That being said, there are times when I find the “child abuse survivor” label helpful in understanding myself. For example, when I become triggered by something that does not bother other people, I feel like a “freak.” However, when I remind myself that becoming triggered is normal for a child abuse survivor, I feel compassion for myself rather than self-loathing.

I think labels can be both helpful and harmful. They are helpful when describing your own experience to others. They also help you understand what is going on inside of yourself.

However, if we choose to define ourselves by our labels, then we can wind up limiting ourselves. For example, if I say that I can never do X because I was abused as a child, then I will believe that I cannot do X and will not even try. I might be perfectly capable of doing X, but because I think that I can’t, I can’t.

I know a woman with a poster in her office of a person climbing a steep mountain. The caption says, “Whether you think you can or you can’t, you will be right.”

Back to this blogger’s comments …  I, too, have many labels that apply to me: mother, sister, friend, child abuse survivor, volunteer, church member, college instructor, blogger, etc. Not one of these labels fully defines who I am. I am a multi-faceted person. While each label fits in a particular area of my life, none of them defines me. I think this is the key to whether a label is “good” or “bad.”

What are your thoughts on labels?

Photo credit: Lynda Bernhardt

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For the past couple of weeks, I have been reading the book The Shack by William Paul Young and discussing different words of wisdom in the book that can be applied to survivors of child abuse. See my first post for more information about the book.

I have finished the book and really enjoyed it. No, I do not agree 100% with the author. However, I think he makes some really great points that are worth considering, which is why I spent so much time focusing upon the book in my blog.

I would like to end this series by talking about the following comment:

Mack, if anything matters then everything matters. Because you are important, everything you do is important. Every time you forgive, the universe changes; every time you reach out and touch a heart or a life, the world changes; with every kindness and service, seen or unseen, my purposes are accomplished and nothing will ever be the same again. ~ The Shack page 237

I think this is such an important message for all of us to hear – kindness matters. Every time you show another person kindness, you change the world!

I think about the kindnesses shown to me by my teachers. They are the ones who gave me the hope that my childhood was worth surviving. Today, I am an extremely active volunteer in my own child’s school as I “pay the kindness forward.” The kindness of my teachers not only changed my world, but they changed the world of all of the teachers and children that I help today.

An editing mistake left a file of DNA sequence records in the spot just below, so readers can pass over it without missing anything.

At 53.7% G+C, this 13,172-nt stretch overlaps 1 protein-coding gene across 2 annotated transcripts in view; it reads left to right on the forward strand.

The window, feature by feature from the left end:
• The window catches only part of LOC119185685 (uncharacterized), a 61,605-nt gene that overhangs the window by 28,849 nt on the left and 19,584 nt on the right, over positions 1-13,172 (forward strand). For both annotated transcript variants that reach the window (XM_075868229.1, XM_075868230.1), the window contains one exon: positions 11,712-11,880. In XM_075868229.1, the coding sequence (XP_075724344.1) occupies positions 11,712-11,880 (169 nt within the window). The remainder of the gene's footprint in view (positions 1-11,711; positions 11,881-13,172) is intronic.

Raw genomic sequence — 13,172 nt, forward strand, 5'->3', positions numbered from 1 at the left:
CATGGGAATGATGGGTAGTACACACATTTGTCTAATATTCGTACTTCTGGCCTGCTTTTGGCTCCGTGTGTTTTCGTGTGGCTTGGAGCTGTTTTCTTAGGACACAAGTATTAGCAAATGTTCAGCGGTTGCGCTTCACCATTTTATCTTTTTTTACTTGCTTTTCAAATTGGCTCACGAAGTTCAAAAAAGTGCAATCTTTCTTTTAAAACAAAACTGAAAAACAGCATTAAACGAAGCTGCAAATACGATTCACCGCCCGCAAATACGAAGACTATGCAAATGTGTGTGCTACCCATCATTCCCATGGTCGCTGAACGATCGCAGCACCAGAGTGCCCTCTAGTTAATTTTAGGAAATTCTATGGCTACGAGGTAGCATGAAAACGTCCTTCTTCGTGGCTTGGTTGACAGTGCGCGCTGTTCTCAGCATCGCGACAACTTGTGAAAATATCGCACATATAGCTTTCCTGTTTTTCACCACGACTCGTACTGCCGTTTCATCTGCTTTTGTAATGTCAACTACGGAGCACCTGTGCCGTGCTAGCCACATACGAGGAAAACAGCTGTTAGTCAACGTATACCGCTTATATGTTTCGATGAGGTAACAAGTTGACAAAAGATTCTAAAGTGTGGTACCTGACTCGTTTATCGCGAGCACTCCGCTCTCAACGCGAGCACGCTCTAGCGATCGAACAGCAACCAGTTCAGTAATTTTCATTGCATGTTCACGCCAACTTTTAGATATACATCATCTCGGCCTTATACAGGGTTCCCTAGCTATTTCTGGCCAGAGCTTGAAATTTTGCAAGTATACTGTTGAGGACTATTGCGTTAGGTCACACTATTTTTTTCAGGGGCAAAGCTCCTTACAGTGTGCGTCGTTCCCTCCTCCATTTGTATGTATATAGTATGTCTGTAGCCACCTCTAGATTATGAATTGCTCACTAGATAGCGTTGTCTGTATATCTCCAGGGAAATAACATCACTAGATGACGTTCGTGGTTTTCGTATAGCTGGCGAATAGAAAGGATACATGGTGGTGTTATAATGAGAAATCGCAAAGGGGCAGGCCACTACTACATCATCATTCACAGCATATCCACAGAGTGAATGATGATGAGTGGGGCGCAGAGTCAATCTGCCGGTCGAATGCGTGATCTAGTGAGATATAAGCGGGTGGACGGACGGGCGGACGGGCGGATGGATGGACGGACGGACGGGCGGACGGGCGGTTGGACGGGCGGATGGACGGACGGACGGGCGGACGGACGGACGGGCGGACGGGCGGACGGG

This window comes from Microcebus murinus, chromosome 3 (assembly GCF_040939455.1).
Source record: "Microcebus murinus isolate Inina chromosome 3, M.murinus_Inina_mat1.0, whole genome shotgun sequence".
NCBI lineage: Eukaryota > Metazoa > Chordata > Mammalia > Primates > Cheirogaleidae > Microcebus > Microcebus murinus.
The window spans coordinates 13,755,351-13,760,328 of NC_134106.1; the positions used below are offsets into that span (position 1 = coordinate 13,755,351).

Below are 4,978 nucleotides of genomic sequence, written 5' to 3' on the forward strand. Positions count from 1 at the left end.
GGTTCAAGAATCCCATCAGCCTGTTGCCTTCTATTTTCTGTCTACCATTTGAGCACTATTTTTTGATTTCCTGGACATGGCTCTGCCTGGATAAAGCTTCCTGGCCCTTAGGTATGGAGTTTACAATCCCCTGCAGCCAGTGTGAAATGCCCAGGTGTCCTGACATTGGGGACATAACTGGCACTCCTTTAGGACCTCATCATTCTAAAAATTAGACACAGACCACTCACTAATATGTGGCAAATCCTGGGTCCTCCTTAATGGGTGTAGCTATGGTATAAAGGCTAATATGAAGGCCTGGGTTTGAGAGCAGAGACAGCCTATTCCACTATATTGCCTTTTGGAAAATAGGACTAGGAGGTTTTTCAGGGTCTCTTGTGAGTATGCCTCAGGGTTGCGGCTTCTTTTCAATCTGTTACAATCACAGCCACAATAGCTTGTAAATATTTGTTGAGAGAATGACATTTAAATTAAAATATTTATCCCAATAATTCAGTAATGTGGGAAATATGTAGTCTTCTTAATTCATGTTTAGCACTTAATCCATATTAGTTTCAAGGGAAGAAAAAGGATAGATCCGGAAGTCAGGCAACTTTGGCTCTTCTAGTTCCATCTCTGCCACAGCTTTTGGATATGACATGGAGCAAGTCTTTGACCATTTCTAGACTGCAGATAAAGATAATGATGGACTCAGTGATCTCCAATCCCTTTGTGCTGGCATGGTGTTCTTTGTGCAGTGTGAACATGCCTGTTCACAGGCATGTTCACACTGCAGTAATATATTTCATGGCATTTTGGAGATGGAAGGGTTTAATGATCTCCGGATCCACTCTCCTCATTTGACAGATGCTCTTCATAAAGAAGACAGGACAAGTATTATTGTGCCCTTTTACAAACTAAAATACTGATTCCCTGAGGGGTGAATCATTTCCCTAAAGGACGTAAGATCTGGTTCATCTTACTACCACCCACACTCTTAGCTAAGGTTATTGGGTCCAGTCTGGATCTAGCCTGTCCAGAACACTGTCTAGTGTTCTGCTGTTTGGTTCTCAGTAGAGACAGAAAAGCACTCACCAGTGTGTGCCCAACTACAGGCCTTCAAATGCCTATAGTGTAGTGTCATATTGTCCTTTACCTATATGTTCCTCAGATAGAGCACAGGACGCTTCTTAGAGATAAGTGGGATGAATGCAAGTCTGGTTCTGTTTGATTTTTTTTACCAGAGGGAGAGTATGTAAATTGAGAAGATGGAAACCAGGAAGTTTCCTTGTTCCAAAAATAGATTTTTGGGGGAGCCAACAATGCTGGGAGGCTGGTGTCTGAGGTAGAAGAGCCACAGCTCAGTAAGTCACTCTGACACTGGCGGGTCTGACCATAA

There is an email that circulates periodically about a teenager who changed his plans to commit suicide because one person was nice to him. There is another about a teacher who learned the history of a troublesome student. That day, she stopped teaching reading & writing and started teaching children. That troublesome student grew up to be a doctor and asked that teacher to sit in his deceased mother’s place at his wedding.

Every act of kindness matters. Every smile, every kind word, and every nice thing you do for another person changes the world. You make a difference. You matter.

Photo credit: Amazon.com

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I have been reading the book The Shack by William Paul Young. I have been focusing upon different words of wisdom in the book that can be applied to survivors of child abuse. See my first post for more information about the book.

The book The Shack hits upon a hot-button topic for child abuse survivors: forgiveness. I have mixed reviews to offer about the way this book handles forgiveness. I was quite displeased with the sudden forgiveness of and reconciliation with the abusive father. However, the matter involving forgiving the man who murdered Mack’s daughter was much more realistic.

I do not completely agree with the author’s views on forgiveness, but I really did like this part:

Forgiveness is first for you, the forgiver, to release you from something that will eat you alive, that will destroy your joy and your ability to love full and openly. Do you think this man cares about the pain and torment you have gone through? If anything, he feeds on that knowledge. Don’t you want to cut that off? ~ The Shack page 227

I have been saying for years that forgiveness has nothing to do with reconciliation. It also has nothing to do with “forgetting” about the offense. Instead, forgiveness is an internal choice that I made within myself to stop “feeding” energy into hatred toward my abusers. By choosing to stop nursing the bitterness and, instead, use the energy to heal myself, I cut the bond between us.